As Plato noted many wars ago: “Only the dead have seen the end of war.” Only a fool can say to what end wars are fought. More than a million Americans, veterans of Afghanistan or Iraq, can say something personal about war. In a project called Operation Homecoming, the National Endowment for the Arts dispatched professional authors including Tom Clancy, Bobbie Ann Mason, and Jeff Shaara to conduct writing workshops at 25 military bases. An open call for stories, essays, poems, letters, and journals bearing witness to war yielded more than 10,000 pages. Selections were published in an anthology edited by Andrew Carroll. Richard Robbins, who directed documentaries for Peter Jennings at ABC, extends the franchise with a powerful film that combines eloquent readings of recent warriors’ texts with images of combat and interviews with veteran writers and recent veterans.
Operation Homecoming: Writing the Wartime Experience opens with a bang, a poem called “Here, Bullet” read by its author, Sgt. Brian Turner, and it concludes with “Kasbah,” another explosive poem by Turner. Other selections, delivered by actors such as Beau Bridges, Robert Duvall, and Aaron Eckhart, include: “Medevac Missions,” Cpt. Ed Hrivnac’s harrowing account of tending to the wounded; “Taking Chance,” Lt. Col. Michael Strobl’s report on his assignment to escort a dead Marine’s remains to burial in Wyoming; “Men in Black,” Spc. Colby Buzzell’s unnerving description of surviving an ambush in Mosul and then returning to engage his attackers again; and “Camp Muckamungus,” Staff Sgt. Edward Parker Gyokeres’ comic primer to military desert life. “We joke about what scares us,” Gyokeres explains in one of the brief interviews separating selections. Older authors who fought in earlier wars — Paul Fussell, Joe Haldeman, Yusef Komunyakaa, James Salter, Tim O’Brien, Anthony Swofford, and Tobias Wolff — provide enlightened commentary on the terror, boredom, and absurdity of organized slaughter.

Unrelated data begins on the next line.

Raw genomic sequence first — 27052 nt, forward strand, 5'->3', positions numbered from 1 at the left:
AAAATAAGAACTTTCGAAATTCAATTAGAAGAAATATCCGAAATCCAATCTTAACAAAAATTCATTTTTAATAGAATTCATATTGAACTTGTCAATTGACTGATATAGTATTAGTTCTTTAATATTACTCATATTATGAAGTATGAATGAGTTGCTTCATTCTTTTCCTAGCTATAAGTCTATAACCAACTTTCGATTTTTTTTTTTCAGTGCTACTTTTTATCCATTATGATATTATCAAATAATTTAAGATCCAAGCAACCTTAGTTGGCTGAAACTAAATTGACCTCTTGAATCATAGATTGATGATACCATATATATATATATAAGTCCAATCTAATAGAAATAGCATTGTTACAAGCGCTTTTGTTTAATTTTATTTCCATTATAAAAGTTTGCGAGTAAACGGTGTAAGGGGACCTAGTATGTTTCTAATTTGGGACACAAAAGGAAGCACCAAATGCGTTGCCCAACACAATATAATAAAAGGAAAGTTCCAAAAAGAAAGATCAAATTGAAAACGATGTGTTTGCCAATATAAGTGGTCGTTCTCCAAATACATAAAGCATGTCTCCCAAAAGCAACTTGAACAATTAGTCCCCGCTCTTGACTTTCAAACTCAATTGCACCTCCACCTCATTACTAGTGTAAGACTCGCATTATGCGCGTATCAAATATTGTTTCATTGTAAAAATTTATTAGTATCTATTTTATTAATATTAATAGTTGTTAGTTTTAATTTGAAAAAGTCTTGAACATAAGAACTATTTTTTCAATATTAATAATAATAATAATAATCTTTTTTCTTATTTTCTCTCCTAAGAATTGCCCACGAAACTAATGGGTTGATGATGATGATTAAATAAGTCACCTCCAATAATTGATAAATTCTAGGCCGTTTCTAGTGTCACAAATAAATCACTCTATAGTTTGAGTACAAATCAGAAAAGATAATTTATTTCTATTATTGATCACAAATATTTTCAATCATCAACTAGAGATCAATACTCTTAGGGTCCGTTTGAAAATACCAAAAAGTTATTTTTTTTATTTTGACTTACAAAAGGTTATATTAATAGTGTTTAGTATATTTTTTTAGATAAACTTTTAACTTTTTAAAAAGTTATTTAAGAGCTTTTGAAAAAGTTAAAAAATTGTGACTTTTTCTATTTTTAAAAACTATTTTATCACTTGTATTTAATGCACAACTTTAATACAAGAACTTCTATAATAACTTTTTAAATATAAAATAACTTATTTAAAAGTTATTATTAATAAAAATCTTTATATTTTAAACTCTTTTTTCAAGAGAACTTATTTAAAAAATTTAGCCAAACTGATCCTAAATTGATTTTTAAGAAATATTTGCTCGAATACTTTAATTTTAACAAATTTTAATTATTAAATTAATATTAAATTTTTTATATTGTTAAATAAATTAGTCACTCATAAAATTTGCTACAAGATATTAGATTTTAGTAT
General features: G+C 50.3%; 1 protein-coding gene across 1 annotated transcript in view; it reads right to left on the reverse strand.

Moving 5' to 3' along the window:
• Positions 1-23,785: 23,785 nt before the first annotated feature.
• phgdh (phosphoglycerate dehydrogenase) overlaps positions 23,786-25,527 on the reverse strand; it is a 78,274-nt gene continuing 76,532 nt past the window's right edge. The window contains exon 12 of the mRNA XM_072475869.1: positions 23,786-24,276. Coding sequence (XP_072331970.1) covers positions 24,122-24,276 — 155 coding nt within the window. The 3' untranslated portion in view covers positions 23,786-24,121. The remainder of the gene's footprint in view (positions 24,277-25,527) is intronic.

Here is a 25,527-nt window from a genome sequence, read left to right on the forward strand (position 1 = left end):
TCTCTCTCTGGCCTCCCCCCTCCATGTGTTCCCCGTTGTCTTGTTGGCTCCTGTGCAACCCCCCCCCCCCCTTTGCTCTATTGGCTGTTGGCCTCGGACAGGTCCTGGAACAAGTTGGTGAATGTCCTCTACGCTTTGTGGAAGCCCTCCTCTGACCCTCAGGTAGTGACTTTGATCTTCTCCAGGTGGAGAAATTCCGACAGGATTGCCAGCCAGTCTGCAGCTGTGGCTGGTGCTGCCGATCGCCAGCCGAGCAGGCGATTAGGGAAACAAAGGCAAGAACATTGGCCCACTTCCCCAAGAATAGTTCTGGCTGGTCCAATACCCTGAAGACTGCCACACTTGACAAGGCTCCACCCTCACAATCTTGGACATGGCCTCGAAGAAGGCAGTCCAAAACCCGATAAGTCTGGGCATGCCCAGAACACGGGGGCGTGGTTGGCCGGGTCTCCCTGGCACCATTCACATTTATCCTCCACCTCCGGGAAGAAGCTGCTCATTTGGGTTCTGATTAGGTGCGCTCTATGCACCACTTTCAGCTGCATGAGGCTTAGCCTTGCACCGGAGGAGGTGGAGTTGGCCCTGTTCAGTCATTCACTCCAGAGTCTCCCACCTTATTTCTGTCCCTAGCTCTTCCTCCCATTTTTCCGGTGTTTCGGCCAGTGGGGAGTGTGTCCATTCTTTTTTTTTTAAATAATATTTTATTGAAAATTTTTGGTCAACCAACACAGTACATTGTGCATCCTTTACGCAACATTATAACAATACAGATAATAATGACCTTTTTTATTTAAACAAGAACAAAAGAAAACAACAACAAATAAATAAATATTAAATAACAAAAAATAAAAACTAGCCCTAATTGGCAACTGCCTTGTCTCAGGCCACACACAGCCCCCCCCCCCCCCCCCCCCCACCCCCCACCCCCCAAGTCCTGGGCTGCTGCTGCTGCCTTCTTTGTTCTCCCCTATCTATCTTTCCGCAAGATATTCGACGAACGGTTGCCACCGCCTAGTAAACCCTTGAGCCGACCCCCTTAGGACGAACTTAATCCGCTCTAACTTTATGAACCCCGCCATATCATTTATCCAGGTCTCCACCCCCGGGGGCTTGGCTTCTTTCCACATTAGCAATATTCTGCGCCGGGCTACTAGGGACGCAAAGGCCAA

Some of the participants are confident enough in the mission to reenlist, others rail against the decadent insouciance of a society that sends its young to fight for a cause no one understands. But Operation Homecoming does not aim to proselytize as much as humanize. Still photographs, film footage, and animated sequences effectively complement what words can scarcely render.
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